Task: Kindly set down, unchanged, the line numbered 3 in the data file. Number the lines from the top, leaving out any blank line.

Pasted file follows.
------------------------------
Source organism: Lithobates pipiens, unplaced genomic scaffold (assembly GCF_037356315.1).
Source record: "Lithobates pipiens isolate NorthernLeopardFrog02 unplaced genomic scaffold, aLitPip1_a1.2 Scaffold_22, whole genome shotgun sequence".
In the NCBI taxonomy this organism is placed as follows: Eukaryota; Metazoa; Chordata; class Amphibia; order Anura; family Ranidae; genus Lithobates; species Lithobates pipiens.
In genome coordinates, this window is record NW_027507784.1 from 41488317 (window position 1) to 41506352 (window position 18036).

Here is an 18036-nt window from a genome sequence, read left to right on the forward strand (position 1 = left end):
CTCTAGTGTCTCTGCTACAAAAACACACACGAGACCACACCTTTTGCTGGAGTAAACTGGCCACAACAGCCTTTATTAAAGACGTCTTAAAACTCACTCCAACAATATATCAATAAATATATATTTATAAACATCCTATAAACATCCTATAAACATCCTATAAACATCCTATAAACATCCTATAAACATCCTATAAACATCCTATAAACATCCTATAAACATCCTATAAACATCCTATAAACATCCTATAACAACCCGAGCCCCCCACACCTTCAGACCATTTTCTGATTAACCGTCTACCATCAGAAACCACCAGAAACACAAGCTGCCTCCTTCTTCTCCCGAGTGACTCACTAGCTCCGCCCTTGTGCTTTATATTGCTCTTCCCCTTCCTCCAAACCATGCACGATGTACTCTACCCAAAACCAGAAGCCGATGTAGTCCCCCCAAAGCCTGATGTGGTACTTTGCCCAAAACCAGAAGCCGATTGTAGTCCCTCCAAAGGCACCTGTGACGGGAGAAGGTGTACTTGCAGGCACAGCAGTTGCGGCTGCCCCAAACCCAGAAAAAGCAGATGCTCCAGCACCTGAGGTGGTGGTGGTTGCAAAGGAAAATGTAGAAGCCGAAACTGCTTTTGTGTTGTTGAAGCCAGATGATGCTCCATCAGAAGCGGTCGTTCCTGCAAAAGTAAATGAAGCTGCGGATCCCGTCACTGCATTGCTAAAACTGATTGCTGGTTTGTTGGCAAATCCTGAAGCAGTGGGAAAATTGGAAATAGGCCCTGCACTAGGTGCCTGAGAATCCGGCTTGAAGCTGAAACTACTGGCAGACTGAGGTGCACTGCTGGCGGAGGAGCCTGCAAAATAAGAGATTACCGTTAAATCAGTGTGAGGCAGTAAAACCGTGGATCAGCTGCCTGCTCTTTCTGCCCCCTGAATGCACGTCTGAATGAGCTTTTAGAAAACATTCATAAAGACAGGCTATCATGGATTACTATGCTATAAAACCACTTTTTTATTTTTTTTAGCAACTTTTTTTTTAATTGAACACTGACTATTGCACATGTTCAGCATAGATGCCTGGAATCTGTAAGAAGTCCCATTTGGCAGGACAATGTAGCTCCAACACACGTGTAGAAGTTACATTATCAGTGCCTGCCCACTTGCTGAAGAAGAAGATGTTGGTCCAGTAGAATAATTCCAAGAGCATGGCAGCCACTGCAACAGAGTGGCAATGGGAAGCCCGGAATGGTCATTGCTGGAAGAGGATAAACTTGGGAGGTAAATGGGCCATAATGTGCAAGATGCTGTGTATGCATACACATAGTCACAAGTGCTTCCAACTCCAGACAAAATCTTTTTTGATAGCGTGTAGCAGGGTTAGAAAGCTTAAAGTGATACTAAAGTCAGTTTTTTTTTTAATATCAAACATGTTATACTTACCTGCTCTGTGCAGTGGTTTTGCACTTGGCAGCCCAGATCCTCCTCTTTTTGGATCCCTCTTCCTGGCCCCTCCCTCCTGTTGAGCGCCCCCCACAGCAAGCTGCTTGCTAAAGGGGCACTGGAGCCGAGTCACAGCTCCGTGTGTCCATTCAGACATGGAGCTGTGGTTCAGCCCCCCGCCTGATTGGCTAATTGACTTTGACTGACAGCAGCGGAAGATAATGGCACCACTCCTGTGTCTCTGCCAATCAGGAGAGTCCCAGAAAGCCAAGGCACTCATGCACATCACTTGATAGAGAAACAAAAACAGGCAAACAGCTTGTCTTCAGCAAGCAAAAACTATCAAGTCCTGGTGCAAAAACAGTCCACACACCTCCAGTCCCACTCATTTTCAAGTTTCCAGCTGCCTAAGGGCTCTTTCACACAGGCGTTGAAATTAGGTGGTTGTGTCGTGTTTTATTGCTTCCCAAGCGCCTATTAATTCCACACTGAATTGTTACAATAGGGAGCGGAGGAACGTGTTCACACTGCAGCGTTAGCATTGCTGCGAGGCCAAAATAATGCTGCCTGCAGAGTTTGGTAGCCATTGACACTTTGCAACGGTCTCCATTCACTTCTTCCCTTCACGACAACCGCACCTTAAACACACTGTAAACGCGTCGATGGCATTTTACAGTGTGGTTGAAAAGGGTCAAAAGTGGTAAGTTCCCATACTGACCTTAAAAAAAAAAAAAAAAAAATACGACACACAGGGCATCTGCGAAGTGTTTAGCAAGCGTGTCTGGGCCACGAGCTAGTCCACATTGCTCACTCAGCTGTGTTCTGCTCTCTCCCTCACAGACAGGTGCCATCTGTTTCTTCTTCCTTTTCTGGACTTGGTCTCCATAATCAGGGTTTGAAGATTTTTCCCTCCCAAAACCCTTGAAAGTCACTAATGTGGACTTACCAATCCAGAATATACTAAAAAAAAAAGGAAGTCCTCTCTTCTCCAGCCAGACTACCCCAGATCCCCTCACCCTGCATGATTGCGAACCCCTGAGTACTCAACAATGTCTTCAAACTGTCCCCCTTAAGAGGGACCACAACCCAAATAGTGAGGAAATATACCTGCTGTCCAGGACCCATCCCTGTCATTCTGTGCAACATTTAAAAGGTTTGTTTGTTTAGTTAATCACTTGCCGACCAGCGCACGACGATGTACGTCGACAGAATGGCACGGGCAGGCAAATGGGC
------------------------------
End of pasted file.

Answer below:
In the NCBI taxonomy this organism is placed as follows: Eukaryota; Metazoa; Chordata; class Amphibia; order Anura; family Ranidae; genus Lithobates; species Lithobates pipiens.